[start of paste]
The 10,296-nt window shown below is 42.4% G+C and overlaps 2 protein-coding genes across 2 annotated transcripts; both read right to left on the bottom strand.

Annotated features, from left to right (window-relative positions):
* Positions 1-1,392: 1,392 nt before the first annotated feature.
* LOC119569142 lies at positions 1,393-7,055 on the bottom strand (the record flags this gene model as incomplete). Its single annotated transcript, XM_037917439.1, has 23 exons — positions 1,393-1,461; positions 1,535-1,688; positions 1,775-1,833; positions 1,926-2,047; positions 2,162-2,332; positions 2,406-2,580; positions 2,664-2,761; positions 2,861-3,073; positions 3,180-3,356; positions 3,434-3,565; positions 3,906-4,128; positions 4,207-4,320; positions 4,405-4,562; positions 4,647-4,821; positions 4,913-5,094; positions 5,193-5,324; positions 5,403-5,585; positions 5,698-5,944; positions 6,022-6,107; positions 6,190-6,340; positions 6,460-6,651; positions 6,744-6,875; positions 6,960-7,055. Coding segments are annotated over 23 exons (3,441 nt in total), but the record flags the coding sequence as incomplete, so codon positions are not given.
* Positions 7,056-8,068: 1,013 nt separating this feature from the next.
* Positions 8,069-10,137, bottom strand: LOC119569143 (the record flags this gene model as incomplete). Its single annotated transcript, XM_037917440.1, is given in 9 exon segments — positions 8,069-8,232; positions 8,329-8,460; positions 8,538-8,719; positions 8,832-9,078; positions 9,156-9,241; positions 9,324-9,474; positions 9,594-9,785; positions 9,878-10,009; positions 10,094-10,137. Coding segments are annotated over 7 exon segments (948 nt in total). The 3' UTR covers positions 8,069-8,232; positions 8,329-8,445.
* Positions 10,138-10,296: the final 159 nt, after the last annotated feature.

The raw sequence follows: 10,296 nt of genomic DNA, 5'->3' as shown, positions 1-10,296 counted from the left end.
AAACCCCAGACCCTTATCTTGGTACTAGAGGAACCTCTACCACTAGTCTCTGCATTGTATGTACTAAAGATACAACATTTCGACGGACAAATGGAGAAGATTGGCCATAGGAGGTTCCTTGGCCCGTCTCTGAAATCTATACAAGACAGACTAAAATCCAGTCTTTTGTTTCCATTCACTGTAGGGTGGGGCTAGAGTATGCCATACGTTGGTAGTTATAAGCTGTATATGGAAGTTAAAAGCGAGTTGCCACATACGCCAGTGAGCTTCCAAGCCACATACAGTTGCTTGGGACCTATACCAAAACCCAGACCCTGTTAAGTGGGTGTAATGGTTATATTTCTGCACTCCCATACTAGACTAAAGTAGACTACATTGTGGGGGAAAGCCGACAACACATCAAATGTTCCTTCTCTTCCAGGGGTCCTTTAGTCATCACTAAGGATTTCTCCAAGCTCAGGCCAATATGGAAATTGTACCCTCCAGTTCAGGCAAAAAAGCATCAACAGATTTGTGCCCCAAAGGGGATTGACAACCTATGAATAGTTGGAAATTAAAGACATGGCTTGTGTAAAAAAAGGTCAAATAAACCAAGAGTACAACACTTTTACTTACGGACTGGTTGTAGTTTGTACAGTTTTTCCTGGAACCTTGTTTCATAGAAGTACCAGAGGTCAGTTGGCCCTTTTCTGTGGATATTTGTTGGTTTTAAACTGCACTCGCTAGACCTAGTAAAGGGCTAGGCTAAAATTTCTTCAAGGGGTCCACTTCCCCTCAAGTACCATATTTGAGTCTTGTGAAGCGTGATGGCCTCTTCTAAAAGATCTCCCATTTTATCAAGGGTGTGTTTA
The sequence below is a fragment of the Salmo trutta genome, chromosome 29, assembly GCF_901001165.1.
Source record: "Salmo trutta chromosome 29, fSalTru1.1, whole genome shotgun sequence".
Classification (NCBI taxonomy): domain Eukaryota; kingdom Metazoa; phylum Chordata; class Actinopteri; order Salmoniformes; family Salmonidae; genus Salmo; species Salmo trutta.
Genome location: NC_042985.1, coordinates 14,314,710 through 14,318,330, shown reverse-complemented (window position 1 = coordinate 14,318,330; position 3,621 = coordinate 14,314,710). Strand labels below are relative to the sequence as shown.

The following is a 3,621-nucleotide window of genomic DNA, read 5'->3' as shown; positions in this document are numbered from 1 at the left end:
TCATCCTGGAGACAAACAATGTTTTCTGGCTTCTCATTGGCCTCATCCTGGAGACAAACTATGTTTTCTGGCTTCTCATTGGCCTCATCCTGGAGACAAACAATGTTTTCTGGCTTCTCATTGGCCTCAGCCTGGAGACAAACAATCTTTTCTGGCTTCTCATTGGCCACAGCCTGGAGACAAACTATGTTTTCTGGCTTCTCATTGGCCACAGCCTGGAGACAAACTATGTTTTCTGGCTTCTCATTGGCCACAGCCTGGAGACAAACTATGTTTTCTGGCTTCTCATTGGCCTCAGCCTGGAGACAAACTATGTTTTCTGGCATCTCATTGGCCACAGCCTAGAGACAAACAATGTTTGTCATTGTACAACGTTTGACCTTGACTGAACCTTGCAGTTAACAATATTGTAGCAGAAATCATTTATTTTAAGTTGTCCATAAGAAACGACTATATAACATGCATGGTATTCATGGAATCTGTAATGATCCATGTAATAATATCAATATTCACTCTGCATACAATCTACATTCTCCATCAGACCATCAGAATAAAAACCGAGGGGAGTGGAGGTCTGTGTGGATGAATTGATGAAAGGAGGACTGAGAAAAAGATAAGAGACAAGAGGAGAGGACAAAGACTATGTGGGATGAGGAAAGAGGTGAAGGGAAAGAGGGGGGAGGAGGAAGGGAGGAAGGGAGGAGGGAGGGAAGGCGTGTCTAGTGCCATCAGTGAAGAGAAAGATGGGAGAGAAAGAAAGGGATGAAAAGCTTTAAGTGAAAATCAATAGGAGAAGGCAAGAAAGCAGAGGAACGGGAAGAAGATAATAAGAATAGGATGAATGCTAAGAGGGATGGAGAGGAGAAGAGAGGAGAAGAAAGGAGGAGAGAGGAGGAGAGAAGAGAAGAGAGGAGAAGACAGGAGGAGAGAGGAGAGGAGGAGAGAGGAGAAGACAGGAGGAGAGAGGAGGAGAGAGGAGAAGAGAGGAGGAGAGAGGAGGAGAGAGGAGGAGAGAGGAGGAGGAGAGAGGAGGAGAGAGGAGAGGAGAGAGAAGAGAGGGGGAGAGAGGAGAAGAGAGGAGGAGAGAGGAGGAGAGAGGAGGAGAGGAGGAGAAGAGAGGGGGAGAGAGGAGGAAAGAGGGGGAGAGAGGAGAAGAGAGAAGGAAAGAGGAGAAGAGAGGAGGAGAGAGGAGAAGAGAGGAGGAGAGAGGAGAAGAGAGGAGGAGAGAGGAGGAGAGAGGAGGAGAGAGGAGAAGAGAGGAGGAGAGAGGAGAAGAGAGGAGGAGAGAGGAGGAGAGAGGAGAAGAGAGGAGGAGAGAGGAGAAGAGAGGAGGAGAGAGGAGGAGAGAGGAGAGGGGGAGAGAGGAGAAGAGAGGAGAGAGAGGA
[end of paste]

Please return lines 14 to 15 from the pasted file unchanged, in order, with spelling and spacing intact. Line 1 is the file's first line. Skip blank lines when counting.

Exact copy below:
The following is a 3,621-nucleotide window of genomic DNA, read 5'->3' as shown; positions in this document are numbered from 1 at the left end:
TCATCCTGGAGACAAACAATGTTTTCTGGCTTCTCATTGGCCTCATCCTGGAGACAAACTATGTTTTCTGGCTTCTCATTGGCCTCATCCTGGAGACAAACAATGTTTTCTGGCTTCTCATTGGCCTCAGCCTGGAGACAAACAATCTTTTCTGGCTTCTCATTGGCCACAGCCTGGAGACAAACTATGTTTTCTGGCTTCTCATTGGCCACAGCCTGGAGACAAACTATGTTTTCTGGCTTCTCATTGGCCACAGCCTGGAGACAAACTATGTTTTCTGGCTTCTCATTGGCCTCAGCCTGGAGACAAACTATGTTTTCTGGCATCTCATTGGCCACAGCCTAGAGACAAACAATGTTTGTCATTGTACAACGTTTGACCTTGACTGAACCTTGCAGTTAACAATATTGTAGCAGAAATCATTTATTTTAAGTTGTCCATAAGAAACGACTATATAACATGCATGGTATTCATGGAATCTGTAATGATCCATGTAATAATATCAATATTCACTCTGCATACAATCTACATTCTCCATCAGACCATCAGAATAAAAACCGAGGGGAGTGGAGGTCTGTGTGGATGAATTGATGAAAGGAGGACTGAGAAAAAGATAAGAGACAAGAGGAGAGGACAAAGACTATGTGGGATGAGGAAAGAGGTGAAGGGAAAGAGGGGGGAGGAGGAAGGGAGGAAGGGAGGAGGGAGGGAAGGCGTGTCTAGTGCCATCAGTGAAGAGAAAGATGGGAGAGAAAGAAAGGGATGAAAAGCTTTAAGTGAAAATCAATAGGAGAAGGCAAGAAAGCAGAGGAACGGGAAGAAGATAATAAGAATAGGATGAATGCTAAGAGGGATGGAGAGGAGAAGAGAGGAGAAGAAAGGAGGAGAGAGGAGGAGAGAAGAGAAGAGAGGAGAAGACAGGAGGAGAGAGGAGAGGAGGAGAGAGGAGAAGACAGGAGGAGAGAGGAGGAGAGAGGAGAAGAGAGGAGGAGAGAGGAGGAGAGAGGAGGAGAGAGGAGGAGGAGAGAGGAGGAGAGAGGAGAGGAGAGAGAAGAGAGGGGGAGAGAGGAGAAGAGAGGAGGAGAGAGGAGGAGAGAGGAGGAGAGGAGGAGAAGAGAGGGGGAGAGAGGAGGAAAGAGGGGGAGAGAGGAGAAGAGAGAAGGAAAGAGGAGAAGAGAGGAGGAGAGAGGAGAAGAGAGGAGGAGAGAGGAGAAGAGAGGAGGAGAGAGGAGGAGAGAGGAGGAGAGAGGAGAAGAGAGGAGGAGAGAGGAGAAGAGAGGAGGAGAGAGGAGGAGAGAGGAGAAGAGAGGAGGAGAGAGGAGAAGAGAGGAGGAGAGAGGAGGAGAGAGGAGAGGGGGAGAGAGGAGAAGAGAGGAGAGAGAGGA